Feeds

Gov: Smart TV bods must protect users from smut-riddled badness

Who knows what lurks in the darkness of t'interwebs

Build a business case: developing custom apps

Labelling within electronic programme guides on connected TVs could help viewers to distinguish between regulated and unregulated content, the Government has said in setting out a new communications strategy.

The government has called on industry (52-page/472KB PDF) to develop tools that enable the distinction to be made between regulated and unregulated content viewable on connected TVs.

It said labelling within electronic programme guides could be a solution. The term "connected TV" refers to devices that enable both TV programming and internet content to be displayed on TV screens.

"We ... want it to be clear to people when they are watching TV in a protected, regulated space, and when they move with just a few clicks to an unregulated area of the internet," the government said. "We want industry – broadcasters, manufacturers and platform providers – to lead the development of consumer tools in this area, working with regulators to consider what mechanisms can be applied to clearly label regulated and unregulated content.

"One such mechanism, may be, for example, using the electronic programme guide itself to define the protected space. We will work with industry to ensure that best practice is developed and can be shared and standardised," it said.

The government said that it would consider legislating if industry did not itself act so as "to ensure that audiences are protected to the level that they choose".

"Increasingly, set-top boxes and TVs connected to the internet enable programmes and films to be viewed on-demand, to fit viewing around our own schedules," the government said. "These can fall outside of regulatory frameworks.

"People tend to consider connected TVs to be a TV-like experience and expect to be more protected than they are from content accessed through PCs and laptops. Yet, the technology means that it is easy to flick between regulated and unregulated spaces.

"Since this is not always clear, this increases the risk of people inadvertently accessing content that may be offensive, inappropriate, or harmful to children," it said.

"The technology is already available to enable people to be provided with more information about programmes, and for "locks" to be put in place to prevent post-watershed programmes from being viewed by children on-demand. But more needs to be done to make sure that these practices are adopted more widely, and to make sure that tools, like pin-protection, are straightforward and easy for people to use," the Government added.

Elsewhere in its strategy the government said it would continue to work with stakeholders in the online space to restrict advertising revenues and payment facilities to copyright infringing websites.

Amongst the other initiatives contained in the strategy, the government said that it would legislate to prevent 'R18' rated material – content that can only be sold in licensed sex shops – from being accessible via catch-up TV or video-on-demand services other than via "access controls".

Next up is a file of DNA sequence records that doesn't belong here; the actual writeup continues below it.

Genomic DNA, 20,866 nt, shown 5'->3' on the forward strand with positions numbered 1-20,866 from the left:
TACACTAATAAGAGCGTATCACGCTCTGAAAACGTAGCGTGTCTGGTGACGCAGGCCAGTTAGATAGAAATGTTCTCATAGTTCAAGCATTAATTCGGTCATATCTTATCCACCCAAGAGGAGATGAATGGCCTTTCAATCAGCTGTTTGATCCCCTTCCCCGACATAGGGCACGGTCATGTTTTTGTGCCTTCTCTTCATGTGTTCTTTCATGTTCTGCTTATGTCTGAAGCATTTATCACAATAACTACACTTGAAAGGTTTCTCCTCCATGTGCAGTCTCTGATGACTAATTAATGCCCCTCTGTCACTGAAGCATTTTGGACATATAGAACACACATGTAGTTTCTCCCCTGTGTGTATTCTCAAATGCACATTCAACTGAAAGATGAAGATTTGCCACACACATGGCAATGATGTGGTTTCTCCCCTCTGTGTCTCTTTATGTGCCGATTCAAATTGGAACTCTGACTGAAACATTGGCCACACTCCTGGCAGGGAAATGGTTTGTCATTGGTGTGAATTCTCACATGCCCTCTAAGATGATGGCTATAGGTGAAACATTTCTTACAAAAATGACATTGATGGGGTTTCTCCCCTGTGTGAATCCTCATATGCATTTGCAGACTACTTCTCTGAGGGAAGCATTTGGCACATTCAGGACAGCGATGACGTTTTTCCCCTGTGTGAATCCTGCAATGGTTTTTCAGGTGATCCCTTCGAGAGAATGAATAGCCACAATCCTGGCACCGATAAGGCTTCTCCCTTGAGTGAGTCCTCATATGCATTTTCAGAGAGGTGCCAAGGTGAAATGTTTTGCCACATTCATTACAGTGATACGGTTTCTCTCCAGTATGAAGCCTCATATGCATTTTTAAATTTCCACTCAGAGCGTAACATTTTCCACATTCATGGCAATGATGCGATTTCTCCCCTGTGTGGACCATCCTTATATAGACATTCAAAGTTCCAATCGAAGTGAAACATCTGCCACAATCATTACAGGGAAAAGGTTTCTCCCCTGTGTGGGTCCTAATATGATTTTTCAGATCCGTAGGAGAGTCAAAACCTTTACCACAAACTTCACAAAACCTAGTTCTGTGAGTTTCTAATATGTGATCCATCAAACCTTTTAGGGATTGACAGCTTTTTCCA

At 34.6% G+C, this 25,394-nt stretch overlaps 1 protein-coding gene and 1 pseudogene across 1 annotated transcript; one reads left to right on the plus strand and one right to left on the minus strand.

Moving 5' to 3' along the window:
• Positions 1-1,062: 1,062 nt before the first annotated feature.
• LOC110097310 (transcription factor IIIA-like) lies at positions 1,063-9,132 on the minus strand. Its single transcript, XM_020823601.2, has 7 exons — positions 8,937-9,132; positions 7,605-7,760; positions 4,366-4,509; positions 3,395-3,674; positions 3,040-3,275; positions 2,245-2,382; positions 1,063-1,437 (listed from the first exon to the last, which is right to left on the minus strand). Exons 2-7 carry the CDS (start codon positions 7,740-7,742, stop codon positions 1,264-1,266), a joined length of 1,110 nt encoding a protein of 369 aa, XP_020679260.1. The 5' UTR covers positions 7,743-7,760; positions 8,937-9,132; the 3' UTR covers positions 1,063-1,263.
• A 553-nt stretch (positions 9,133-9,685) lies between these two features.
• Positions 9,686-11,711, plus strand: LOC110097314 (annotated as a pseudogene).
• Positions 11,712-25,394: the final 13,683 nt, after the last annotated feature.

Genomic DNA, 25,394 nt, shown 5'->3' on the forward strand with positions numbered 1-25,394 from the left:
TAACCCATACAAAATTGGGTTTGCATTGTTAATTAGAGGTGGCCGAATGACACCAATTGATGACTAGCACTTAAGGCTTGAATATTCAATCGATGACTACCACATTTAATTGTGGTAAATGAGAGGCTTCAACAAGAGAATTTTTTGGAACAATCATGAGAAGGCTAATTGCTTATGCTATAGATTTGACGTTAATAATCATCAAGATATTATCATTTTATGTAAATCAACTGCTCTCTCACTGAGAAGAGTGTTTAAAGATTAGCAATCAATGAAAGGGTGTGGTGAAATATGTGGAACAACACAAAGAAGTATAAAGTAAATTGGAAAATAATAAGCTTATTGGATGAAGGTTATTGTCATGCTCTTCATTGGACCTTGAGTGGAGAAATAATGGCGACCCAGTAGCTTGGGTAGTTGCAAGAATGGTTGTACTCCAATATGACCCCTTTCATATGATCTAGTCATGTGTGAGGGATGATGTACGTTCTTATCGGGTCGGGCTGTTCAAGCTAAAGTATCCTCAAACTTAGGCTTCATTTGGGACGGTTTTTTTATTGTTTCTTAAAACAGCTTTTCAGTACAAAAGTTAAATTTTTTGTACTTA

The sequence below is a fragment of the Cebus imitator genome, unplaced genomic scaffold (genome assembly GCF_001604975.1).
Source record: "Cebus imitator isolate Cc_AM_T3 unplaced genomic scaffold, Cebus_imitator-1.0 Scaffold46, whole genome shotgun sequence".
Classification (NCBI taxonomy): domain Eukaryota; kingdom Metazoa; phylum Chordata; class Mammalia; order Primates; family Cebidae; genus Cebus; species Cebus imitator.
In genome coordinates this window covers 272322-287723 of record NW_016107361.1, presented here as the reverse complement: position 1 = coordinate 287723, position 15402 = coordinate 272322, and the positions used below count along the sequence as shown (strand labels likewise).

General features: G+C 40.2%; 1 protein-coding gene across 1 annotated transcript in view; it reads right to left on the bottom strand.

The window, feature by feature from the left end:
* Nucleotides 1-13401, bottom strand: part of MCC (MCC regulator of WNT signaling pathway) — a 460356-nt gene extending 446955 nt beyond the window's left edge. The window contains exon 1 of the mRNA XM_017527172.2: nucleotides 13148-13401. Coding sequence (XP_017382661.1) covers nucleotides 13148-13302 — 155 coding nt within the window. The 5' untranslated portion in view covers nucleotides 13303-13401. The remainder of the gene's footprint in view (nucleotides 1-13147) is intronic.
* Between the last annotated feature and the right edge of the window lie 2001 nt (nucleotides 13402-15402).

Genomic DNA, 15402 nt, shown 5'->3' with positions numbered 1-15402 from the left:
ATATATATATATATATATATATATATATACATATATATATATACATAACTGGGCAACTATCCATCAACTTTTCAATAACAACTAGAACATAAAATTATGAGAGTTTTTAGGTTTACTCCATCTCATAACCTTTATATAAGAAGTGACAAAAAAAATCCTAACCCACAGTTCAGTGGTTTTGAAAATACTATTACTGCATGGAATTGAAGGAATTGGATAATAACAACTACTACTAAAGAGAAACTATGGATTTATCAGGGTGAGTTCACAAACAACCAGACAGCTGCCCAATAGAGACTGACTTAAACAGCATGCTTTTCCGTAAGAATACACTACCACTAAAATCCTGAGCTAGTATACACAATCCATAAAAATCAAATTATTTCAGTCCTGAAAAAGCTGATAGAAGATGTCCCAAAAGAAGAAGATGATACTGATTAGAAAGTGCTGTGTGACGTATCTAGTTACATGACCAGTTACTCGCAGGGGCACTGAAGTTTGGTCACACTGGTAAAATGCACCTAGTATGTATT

Culture Secretary Maria Miller said: "The communications industry has undergone change at an unprecedented pace over the last decade. In this digital age we must ensure the needs of the consumer are not lost in the dash for progress and the changes we are making will put the British public at the heart of the sector. The government will ensure consumers are protected from potentially harmful content, soaring costs and contracts that don’t meet their needs."

Copyright © 2013, Out-Law.com

Out-Law.com is part of international law firm Pinsent Masons.

Boost IT visibility and business value

More from The Register

next story
The police are WRONG: Watching YouTube videos is NOT illegal
And our man Corfield is pretty bloody cross about it
China hopes home-grown OS will oust Microsoft
Doesn't much like Apple or Google, either
Super Cali signs a kill-switch, campaigners say it's atrocious
Remote-death button bad news for crooks, protesters – and great news for hackers?
UK government accused of hiding TRUTH about Universal Credit fiasco
'Reset rating keeps secrets on one-dole-to-rule-them-all plan', say MPs
Fast And Furious 6 cammer thrown in slammer for nearly three years
Man jailed for dodgy cinema recording of Hollywood movie
Caught red-handed: UK cops, PCSOs, specials behaving badly… on social media
No Mr Fuzz, don't ask a crime victim to be your pal on Facebook
e-Borders fiasco: Brits stung for £224m after US IT giant sues UK govt
Defeat to Raytheon branded 'catastrophic result'
Don't even THINK about copyright violation, says Indian state
Pre-emptive arrest for pirates in Karnataka
prev story

Whitepapers

Implementing global e-invoicing with guaranteed legal certainty
Explaining the role local tax compliance plays in successful supply chain management and e-business and how leading global brands are addressing this.
Endpoint data privacy in the cloud is easier than you think
Innovations in encryption and storage resolve issues of data privacy and key requirements for companies to look for in a solution.
Scale data protection with your virtual environment
To scale at the rate of virtualization growth, data protection solutions need to adopt new capabilities and simplify current features.
Boost IT visibility and business value
How building a great service catalog relieves pressure points and demonstrates the value of IT service management.
High Performance for All
While HPC is not new, it has traditionally been seen as a specialist area – is it now geared up to meet more mainstream requirements?